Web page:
City schools OK bilingual option

Board votes 4-3 to endorse controversial grant for 5-year offering

Denver’s school board gave its blessing Wednesday to a grant proposal that, if approved, would create a pilot program that increases the number of years some children are taught in Spanish.

The vote was 4-3.

The $ 3.3 million request has been on a desk in Washington, D.C., for more than a month, after University of Colorado education experts submitted it to the U.S. Education Department with the aid of Superintendent Chip Zullinger – but without the board’s input.

When asked their opinion two weeks later, several board members said they feared the plan would violate the district’s court-supervised curriculum because it allows Spanish-language instruction for five years before mainstreaming students, rather than three. The five-year concept is called ‘late exit.’

The resolution passed Wednesday says that while late exit will be available to students in four pilot schools, the last two years will be optional.

Board member Sue Edwards, who was among those voting no, said the resolution ‘does a regal tap dance’ around whether the district supports late exit or not.

But that compromise was precisely what reassured the majority. ‘If this was forcing a late exit on any particular student, I would not support it,’ said board President Elaine Gantz Berman. ‘I see this as enrichment over and above what we do in our English Language Acquisition program.’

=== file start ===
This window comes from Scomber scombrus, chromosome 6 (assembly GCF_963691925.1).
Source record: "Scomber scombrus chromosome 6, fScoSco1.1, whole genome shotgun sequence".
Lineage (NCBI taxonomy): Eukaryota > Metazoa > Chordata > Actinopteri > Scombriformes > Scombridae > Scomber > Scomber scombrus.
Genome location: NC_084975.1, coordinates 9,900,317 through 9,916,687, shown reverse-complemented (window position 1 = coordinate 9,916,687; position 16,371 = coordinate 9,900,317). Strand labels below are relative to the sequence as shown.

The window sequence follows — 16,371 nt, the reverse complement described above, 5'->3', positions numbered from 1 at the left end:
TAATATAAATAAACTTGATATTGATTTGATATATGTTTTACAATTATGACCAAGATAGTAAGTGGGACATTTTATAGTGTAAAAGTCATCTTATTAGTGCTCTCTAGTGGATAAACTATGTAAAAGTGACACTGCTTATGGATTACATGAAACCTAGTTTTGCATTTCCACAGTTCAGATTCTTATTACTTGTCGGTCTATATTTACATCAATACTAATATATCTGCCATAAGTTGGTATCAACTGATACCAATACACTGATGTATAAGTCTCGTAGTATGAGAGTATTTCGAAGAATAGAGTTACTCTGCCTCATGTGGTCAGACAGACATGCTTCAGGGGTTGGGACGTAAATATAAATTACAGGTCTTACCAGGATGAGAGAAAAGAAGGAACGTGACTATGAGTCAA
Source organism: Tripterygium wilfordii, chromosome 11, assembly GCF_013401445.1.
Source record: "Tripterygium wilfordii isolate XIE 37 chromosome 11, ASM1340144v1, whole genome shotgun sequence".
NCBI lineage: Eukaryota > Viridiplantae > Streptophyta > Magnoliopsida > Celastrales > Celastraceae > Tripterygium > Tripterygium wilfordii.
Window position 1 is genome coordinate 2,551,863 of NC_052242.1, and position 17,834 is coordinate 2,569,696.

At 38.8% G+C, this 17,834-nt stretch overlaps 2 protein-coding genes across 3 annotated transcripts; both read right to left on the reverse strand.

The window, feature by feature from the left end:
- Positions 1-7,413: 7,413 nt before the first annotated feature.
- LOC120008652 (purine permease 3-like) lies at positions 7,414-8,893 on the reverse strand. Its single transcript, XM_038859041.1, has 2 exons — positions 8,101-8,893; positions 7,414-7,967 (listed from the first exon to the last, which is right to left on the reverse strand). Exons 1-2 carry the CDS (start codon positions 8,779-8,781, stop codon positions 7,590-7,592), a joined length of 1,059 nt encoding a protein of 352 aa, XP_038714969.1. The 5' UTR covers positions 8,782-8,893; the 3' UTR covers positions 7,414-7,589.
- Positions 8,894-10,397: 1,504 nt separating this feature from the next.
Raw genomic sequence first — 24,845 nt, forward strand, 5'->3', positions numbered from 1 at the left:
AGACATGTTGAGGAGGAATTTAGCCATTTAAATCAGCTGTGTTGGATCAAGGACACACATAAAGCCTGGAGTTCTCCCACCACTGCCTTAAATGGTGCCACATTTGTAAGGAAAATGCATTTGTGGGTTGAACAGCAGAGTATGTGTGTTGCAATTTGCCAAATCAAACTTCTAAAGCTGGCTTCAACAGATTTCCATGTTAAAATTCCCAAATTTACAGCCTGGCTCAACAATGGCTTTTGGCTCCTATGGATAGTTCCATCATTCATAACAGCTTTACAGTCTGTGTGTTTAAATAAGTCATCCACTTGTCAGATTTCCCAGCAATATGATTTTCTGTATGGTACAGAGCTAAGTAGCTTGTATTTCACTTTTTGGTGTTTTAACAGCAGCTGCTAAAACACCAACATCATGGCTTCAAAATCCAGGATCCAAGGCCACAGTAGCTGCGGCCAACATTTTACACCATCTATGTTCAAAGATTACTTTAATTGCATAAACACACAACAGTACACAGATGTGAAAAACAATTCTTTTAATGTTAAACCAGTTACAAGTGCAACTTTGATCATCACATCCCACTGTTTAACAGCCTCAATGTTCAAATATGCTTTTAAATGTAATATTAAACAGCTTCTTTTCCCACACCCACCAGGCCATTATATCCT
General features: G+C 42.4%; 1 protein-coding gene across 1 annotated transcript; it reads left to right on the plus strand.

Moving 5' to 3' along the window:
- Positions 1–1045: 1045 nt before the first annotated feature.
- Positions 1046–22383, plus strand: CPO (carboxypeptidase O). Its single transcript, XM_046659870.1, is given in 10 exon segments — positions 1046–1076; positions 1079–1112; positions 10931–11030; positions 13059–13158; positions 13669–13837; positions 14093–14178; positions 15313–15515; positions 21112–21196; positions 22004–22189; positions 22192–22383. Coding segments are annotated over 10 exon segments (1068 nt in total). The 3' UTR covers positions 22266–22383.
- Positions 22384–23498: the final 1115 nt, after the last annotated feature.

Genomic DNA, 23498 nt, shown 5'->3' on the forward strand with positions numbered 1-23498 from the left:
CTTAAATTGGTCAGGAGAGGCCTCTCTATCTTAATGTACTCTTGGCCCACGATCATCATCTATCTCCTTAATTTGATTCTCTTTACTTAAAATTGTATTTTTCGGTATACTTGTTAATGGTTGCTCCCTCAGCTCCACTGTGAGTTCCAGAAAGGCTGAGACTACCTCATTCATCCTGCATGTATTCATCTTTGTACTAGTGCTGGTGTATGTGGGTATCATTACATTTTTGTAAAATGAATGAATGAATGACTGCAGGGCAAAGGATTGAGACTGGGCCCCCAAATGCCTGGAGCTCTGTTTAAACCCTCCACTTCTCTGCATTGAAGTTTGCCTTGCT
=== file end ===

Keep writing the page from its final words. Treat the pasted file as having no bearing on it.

The compromise was hailed by Estevan T. Flores, director of CU-Denver’s Latino/Research & Policy Center, which will help run the program along with a bilingual teacher-training facility at CU-Boulder.

‘What’s happened here is that some bridges have been built,’ Flores said, referring to Zullinger’s eagerness to reach out to Latinos.

Zullinger said Denver ‘has divided itself’ over the issue of how best to teach English to newcomers, and needs options. Some non-English-speaking parents want their children immersed immediately in English, and they should have that option, too, he said.

Board member the Rev. Lucia Guzman said she polled principals in heavily Hispanic northwest Denver about the proposal. ‘There were a few who said, ‘We need to continue to immerse our kids in English and it is working for us,” she reported. More, however, said they wanted to participate in the pilot if it gets approved, she said.

If the federal government gives Denver the grant, 80 teachers and 80 assistants will be trained in bilingual education. A quarter of Denver’s bilingual-education teachers lack the state’s ‘Teacher of the Linguistically Different’ credential, and another quarter don’t even have teaching licenses.

Some of the teachers would find employment in the crown jewel of Zullinger’s efforts to reach Hispanics: a dual-language Montessori school slated to open in 2001-02.



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